(This post has been updated three times. I blame Zoidberg.)
After a few weeks of post-election doom and gloom on Twitter, it’s refreshing to see the “change” movement in U.S. Soccer moving forward with something constructive.
The Summit for American Soccer in Chattanooga asked a lot of interesting questions:
- Can we have professional teams outside the restrictive Pro League Standards?
- Is U.S. Adult Soccer the best gateway to accomplish that?
- How do we build something sustainable?
And the questions showed how quickly things have progressed. Consider that, as of a couple of weeks ago, Jacksonville Armada owner Robert Palmer was under the impression that the USASA wasn’t an option.
But it can. And that tweet was in response to me asking why they didn’t follow the lead of the ASL, which has already gone that route, albeit in more obscurity than the people at the Summit would want. (Hey, my Twitter feed is good for something!)
What was missing?
The people who could give the best answers.
A lot of intriguing people with interesting ideas were in the room. But
aside from U.S. Adult Soccer president and longtime U.S. Soccer board member John Motta, there wasn’t much institutional knowledge.
(UPDATE: Chris Kivlehan informs me that John Motta wasn’t there. I did learn very late in writing this post — it’s the last paragraph of Nipun Chopra’s report — that some U.S. Soccer personnel were in attendance.
(UPDATE UPDATE: Nipun has clarified that no USSF personnel were present.)
“Good,” you might say. “We need fresh ideas.”
Sure, but knowledge is not a bad thing. Whether you consider U.S. Soccer a flawed organization or an outright enemy, nothing good can come from misunderstanding it. And it’s good to learn from people who’ve tried to do similar things in the past, such as the team owners who were involved when the USISL tried to move toward pro/rel in the past.
(By the way — the MLS/USL partnership is a relatively recent thing, and it might not be as solid as you think. Partnership efforts early in the MLS era were clumsy and quickly fell apart, and people who’ve followed the lower divisions for more than a few years will remember when the two leagues were not close. So seeking the advice of a USL/USISL/A-League team owner circa 1998 or 2005 would not be the same as calling Don Garber.)
And there was one notable absentee: Peter Wilt. The explanation I’ve received from Chattanooga FC chairman Tim Kelly, the organizer and host, is that the summit was geared toward clubs rather than leagues, so there was no need to bring in the man trying to get the third-division (for now) NISA off the ground. Other league representatives — the NPSL’s Joe Barone and a few folks from the ASL — are also club representatives. Yet they found room at the last minute for the NASL’s Rishi Sehgal to participate on a panel called “Soccer Landscape,” which seems odd.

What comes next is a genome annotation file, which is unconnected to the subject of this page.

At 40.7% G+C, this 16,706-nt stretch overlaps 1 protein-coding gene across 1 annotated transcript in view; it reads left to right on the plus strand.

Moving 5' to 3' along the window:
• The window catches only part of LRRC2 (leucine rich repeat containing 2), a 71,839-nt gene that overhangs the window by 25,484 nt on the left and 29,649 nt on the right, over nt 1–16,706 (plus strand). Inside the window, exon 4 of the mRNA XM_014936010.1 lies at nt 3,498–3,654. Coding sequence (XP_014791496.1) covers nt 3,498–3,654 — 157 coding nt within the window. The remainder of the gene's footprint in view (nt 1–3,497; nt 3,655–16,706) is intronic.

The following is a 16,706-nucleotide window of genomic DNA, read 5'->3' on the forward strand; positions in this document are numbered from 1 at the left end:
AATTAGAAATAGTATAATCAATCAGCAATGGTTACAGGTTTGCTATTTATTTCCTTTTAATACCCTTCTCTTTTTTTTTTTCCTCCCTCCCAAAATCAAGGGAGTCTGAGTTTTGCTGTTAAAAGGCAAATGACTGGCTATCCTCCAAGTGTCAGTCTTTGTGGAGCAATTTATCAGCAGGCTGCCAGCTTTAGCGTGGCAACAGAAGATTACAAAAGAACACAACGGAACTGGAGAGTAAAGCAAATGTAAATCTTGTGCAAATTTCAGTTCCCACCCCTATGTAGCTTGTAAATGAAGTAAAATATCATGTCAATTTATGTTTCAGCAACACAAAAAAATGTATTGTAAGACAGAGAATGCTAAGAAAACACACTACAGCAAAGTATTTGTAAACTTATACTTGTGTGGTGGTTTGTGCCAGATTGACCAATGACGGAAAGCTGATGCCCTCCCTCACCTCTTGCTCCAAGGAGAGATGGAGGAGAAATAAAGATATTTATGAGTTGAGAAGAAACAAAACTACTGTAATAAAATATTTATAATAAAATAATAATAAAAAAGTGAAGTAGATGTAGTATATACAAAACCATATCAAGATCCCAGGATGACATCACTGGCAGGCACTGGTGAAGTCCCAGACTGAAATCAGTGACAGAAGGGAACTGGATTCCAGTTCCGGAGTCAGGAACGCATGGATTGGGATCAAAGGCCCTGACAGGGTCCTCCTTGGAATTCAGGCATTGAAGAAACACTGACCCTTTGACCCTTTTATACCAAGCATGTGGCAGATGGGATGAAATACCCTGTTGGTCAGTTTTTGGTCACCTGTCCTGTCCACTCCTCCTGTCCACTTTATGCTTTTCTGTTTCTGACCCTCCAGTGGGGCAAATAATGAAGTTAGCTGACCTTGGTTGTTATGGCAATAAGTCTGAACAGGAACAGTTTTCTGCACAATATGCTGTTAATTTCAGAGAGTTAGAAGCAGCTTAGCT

But Wilt isn’t just some guy with a league idea that may or may not work. He’s a start-up specialist: Chicago Fire, Chicago Red Stars, Indy Eleven, indoor teams, etc. He’s also a former USSF board member. And it’s not as if he’s some tool of the “establishment” — he campaigned quite vociferously for Eric Wynalda’s presidential run.
At some point, bringing in people like Wilt and others with experience is simply due diligence. You have to do research on several issues. Having too many like-minded people with similar (and not much) experience in one room can quickly lead to unproductive groupthink. And no, having Stefan Szymanski in the room isn’t going to help — like a lot of economists, he falls prey to thinking solely in terms of economic models and ignores the historical and cultural forces that affect pro soccer as well. (See Paul Gardner’s classic column from the MLS players’ suit, where Gardner memorably shredded the testimony of a sports economist called in as an expert witness and ridiculed players who took the stand and pretended not to know that the league below England’s Premier League is below England’s Premier League.)
Let’s be clear here — the tinfoil brigade in the U.S. soccer community may be declining in influence as thoughtful new leaders like Kelly, Palmer and Dennis Crowley rise up. But it’s not gone. Consider what happened this week, thanks to a Twitter account that appears to have some influence among some of the “change” contingent’s most notable voices:
Which is utter nonsense. The nominees for the Hall of Fame meet specific, objective criteria that are published for all to see. (An omission from those criteria: A nominee who isn’t named on 5% of the ballots in a given year will not be on the ballot the next year. If you find someone who meets the criteria but isn’t on the ballot, that’s the likeliest explanation. The other possible explanation is incomplete records, in which case please let me know and I’ll pass it along to the folks at the Hall. Or tell them yourself. They’re not out to omit anyone.)